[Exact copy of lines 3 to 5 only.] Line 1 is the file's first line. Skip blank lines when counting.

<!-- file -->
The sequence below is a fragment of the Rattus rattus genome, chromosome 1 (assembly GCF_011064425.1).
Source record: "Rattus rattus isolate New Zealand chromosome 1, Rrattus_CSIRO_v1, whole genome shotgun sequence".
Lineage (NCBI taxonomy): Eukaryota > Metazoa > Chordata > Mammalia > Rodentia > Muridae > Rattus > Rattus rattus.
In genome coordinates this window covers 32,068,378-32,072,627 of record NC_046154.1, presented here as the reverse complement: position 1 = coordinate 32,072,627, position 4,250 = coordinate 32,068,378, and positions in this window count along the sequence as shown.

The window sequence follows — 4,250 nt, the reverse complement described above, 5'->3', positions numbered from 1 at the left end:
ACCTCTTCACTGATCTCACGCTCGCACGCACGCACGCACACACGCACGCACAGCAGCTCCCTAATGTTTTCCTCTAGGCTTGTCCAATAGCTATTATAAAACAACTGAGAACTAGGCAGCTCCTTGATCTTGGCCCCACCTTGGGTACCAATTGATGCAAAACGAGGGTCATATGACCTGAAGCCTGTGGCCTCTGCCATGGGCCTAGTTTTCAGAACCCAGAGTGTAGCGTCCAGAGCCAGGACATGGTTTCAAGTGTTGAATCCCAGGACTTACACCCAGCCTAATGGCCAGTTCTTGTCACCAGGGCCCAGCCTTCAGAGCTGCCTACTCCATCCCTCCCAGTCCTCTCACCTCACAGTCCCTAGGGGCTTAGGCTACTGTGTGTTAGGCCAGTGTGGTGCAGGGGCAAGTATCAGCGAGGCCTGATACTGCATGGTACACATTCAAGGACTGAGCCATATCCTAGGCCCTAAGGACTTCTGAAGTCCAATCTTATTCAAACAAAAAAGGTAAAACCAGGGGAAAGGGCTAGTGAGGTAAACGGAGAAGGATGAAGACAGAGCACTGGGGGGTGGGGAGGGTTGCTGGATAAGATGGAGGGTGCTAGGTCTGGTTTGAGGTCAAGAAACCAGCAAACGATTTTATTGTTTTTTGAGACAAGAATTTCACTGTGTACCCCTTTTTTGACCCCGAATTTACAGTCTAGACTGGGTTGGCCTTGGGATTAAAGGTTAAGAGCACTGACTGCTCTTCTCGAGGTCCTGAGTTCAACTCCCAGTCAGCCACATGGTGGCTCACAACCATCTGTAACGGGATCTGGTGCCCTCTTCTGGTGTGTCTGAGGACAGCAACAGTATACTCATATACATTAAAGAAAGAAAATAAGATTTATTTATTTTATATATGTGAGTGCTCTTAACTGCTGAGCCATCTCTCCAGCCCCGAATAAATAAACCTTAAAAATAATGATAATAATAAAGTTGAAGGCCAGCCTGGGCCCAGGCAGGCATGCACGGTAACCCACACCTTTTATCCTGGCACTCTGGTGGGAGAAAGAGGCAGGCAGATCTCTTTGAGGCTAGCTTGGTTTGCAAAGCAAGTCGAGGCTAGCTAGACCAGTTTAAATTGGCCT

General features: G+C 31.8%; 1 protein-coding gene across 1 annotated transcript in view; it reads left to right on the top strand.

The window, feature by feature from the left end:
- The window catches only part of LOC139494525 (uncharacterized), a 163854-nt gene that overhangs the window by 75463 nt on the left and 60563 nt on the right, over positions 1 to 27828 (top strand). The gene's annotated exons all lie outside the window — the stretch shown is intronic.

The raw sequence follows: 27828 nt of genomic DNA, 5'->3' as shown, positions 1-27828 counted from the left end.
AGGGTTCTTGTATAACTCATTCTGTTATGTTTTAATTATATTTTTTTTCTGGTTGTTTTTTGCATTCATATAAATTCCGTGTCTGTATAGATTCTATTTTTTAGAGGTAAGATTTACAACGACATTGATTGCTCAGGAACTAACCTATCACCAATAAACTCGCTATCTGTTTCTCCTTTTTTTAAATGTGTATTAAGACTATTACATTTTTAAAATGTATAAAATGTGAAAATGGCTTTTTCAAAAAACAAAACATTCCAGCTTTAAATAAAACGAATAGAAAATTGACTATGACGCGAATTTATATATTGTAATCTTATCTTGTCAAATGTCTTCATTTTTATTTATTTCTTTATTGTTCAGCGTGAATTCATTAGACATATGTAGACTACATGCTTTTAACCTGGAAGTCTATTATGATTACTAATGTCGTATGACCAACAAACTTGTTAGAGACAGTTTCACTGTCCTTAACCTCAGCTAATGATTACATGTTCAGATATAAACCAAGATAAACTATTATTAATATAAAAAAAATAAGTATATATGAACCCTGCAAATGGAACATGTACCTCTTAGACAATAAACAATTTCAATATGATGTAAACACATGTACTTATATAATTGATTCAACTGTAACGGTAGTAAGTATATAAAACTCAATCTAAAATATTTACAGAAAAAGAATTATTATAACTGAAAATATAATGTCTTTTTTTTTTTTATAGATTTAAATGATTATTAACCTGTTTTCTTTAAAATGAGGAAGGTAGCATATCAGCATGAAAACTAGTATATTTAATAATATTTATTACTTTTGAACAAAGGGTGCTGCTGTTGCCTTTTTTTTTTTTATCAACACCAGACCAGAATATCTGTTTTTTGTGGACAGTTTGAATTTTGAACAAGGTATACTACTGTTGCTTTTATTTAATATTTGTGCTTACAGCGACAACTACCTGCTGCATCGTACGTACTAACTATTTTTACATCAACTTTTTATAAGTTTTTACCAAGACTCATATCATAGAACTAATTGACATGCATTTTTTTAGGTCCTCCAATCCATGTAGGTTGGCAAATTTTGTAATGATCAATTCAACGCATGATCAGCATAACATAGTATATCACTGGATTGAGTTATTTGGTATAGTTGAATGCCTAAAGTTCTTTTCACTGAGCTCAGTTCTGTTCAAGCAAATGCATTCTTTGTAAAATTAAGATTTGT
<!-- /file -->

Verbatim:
Lineage (NCBI taxonomy): Eukaryota > Metazoa > Chordata > Mammalia > Rodentia > Muridae > Rattus > Rattus rattus.
In genome coordinates this window covers 32,068,378-32,072,627 of record NC_046154.1, presented here as the reverse complement: position 1 = coordinate 32,072,627, position 4,250 = coordinate 32,068,378, and positions in this window count along the sequence as shown.

The window sequence follows — 4,250 nt, the reverse complement described above, 5'->3', positions numbered from 1 at the left end: